This In-house programme covers the wider organisational issues such as company performance, strategy as revealed by the figures, the importance of appraising expenditure – all through a complete understanding of corporate financial reports, decision making models etc.
- To reveal what strategy is and how it relates to finance
- To make clear strategies are nothing without objectives – what are yours?
- To understand how financial strategies and tactics link to objectives
- To develop skills in communicating between disciplines – using your financial reports
- To really understand business
Who should attend?
- Business development managers and directors
- Project engineers, managers and directors
- Executives from all disciplines
- The CEO
- The CFO and financial personnel wishing to enhance their ability to relate to their colleagues
Your next step is to call us now on +44 (0)20 7729 6677 or email us at email@example.com or use our contact form and find out how we can help. There are no commitments, and if we cannot help our advice and recommendations are free of charge
What is strategy – What does financial strategy mean?
This session addresses the task of defining financial strategy and in the process clarifying usage of the many terms associated with “strategy” and “strategic”
It is when we hear the word strategy that we run in to a range of meanings, quite incorrect usage, vagueness and misunderstanding. At the outset we need to be clear as to what the words “financial” and “strategy” really mean; what is meant by the individual words and therefore the term Financial Strategy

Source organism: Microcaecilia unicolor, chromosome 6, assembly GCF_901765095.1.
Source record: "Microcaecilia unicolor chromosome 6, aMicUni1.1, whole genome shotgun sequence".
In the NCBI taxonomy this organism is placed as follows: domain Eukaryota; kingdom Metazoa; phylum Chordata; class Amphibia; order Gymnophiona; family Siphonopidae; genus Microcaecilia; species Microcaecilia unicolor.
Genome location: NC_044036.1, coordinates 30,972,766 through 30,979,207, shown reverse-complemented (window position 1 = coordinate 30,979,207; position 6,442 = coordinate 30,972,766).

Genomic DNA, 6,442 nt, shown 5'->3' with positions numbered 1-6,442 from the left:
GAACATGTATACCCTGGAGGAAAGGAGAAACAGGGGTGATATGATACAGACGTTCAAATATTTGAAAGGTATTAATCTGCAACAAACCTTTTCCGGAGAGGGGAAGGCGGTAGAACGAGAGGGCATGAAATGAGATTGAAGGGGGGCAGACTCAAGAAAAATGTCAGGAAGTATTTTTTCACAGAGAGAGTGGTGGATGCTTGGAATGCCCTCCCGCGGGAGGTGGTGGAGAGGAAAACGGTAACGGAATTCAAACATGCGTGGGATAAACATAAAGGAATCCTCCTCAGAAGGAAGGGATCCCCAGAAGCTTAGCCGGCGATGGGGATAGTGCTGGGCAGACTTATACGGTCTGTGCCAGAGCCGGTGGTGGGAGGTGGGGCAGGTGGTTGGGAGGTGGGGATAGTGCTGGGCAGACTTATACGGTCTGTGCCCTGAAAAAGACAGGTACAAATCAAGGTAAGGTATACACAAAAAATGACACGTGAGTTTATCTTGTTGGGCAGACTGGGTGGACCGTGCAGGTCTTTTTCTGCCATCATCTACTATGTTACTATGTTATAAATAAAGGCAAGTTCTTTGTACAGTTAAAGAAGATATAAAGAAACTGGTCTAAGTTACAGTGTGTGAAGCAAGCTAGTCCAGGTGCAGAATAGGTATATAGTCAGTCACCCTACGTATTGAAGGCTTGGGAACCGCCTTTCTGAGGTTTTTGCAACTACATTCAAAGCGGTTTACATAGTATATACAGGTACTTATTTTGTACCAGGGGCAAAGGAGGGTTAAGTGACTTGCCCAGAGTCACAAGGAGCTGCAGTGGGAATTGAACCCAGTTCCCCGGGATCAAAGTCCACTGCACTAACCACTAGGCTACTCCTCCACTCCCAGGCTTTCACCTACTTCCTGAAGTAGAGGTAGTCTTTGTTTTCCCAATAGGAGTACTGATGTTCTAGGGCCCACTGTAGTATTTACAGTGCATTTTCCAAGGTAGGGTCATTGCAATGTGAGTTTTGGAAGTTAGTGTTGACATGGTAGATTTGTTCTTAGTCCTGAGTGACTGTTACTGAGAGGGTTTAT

“Why be in business?”
What do strategies both operating and structural aim to achieve? Answering these questions reveals the truth that finance is intimately interlinked with all business strategies
Strategically why is anyone in business? Successful and long-lived (sustained) companies understand the reasons. When directors (maybe under the influence of their short-termist shareholders) lose sight of why they are in business then egos, indolence or incompetence lead to value if not company destruction
The principal financial statements
- Where we get the numbers from for our strategic understanding, modeling and reporting
- How can strategic decisions be made if you don’t know where you are and how you got there?
- The balance sheet shows both the amounts of and the disposition of net assets available to operate the business and how these net assets are funded, by borrowings or equity- shareholders’ funds. This is essential knowledge understanding, monitoring and delivering operating strategy, particularly efficiency
- The profit and loss account / income statement tells you about revenues /sales costs and resultant profit or loss chasing sales, reducing costs and targeting a profit number can all be sub strategies that lead to higher profits and thus returns. Understanding the income statement and tactics to mange and improve profit is a must
- Accounting theory and rules affect the strategic numbers and underlying tactics
- This session explains the important principles that are used by accountants and as a minimum affect reporting of strategy but also may ‘outlaw’ some strategies – regulators frown on ‘creative’ accounting
- It is particularly financial strategy that is affected by accounting rules and standards. The IASB, FASB and other international and national standard setting bodies aim to restrict poor, if not downright erroneous, accounting and bring consistency to accounting practice and financial reporting